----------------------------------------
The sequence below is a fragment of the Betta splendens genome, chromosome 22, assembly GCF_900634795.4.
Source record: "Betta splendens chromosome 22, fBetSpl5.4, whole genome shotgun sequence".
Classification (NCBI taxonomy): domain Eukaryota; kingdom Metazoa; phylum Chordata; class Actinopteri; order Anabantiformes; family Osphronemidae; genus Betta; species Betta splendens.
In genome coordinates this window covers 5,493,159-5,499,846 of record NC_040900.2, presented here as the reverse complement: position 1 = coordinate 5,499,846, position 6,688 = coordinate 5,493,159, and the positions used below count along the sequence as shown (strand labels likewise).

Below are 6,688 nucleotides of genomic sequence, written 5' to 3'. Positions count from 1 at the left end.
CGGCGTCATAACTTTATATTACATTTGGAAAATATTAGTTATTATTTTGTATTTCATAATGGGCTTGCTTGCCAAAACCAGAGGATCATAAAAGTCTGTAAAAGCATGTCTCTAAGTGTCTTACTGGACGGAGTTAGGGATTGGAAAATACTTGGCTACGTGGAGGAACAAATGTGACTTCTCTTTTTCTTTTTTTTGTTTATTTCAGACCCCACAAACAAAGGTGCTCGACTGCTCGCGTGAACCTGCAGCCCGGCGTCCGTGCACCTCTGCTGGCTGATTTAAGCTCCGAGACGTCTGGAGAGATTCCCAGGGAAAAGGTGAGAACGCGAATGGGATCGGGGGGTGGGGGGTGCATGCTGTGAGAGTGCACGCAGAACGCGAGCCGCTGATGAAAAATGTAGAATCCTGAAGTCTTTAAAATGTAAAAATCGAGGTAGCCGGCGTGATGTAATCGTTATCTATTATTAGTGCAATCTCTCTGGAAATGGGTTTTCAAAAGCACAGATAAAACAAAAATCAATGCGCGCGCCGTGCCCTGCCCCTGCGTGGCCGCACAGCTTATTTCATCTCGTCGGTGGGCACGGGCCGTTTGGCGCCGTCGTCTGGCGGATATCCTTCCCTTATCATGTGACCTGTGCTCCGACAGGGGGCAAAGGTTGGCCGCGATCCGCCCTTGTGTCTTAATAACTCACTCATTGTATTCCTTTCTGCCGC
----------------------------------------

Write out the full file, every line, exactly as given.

The sequence below is a fragment of the Betta splendens genome, chromosome 22, assembly GCF_900634795.4.
Source record: "Betta splendens chromosome 22, fBetSpl5.4, whole genome shotgun sequence".
Classification (NCBI taxonomy): domain Eukaryota; kingdom Metazoa; phylum Chordata; class Actinopteri; order Anabantiformes; family Osphronemidae; genus Betta; species Betta splendens.
In genome coordinates this window covers 5,493,159-5,499,846 of record NC_040900.2, presented here as the reverse complement: position 1 = coordinate 5,499,846, position 6,688 = coordinate 5,493,159, and the positions used below count along the sequence as shown (strand labels likewise).

Below are 6,688 nucleotides of genomic sequence, written 5' to 3'. Positions count from 1 at the left end.
CGGCGTCATAACTTTATATTACATTTGGAAAATATTAGTTATTATTTTGTATTTCATAATGGGCTTGCTTGCCAAAACCAGAGGATCATAAAAGTCTGTAAAAGCATGTCTCTAAGTGTCTTACTGGACGGAGTTAGGGATTGGAAAATACTTGGCTACGTGGAGGAACAAATGTGACTTCTCTTTTTCTTTTTTTTGTTTATTTCAGACCCCACAAACAAAGGTGCTCGACTGCTCGCGTGAACCTGCAGCCCGGCGTCCGTGCACCTCTGCTGGCTGATTTAAGCTCCGAGACGTCTGGAGAGATTCCCAGGGAAAAGGTGAGAACGCGAATGGGATCGGGGGGTGGGGGGTGCATGCTGTGAGAGTGCACGCAGAACGCGAGCCGCTGATGAAAAATGTAGAATCCTGAAGTCTTTAAAATGTAAAAATCGAGGTAGCCGGCGTGATGTAATCGTTATCTATTATTAGTGCAATCTCTCTGGAAATGGGTTTTCAAAAGCACAGATAAAACAAAAATCAATGCGCGCGCCGTGCCCTGCCCCTGCGTGGCCGCACAGCTTATTTCATCTCGTCGGTGGGCACGGGCCGTTTGGCGCCGTCGTCTGGCGGATATCCTTCCCTTATCATGTGACCTGTGCTCCGACAGGGGGCAAAGGTTGGCCGCGATCCGCCCTTGTGTCTTAATAACTCACTCATTGTATTCCTTTCTGCCGC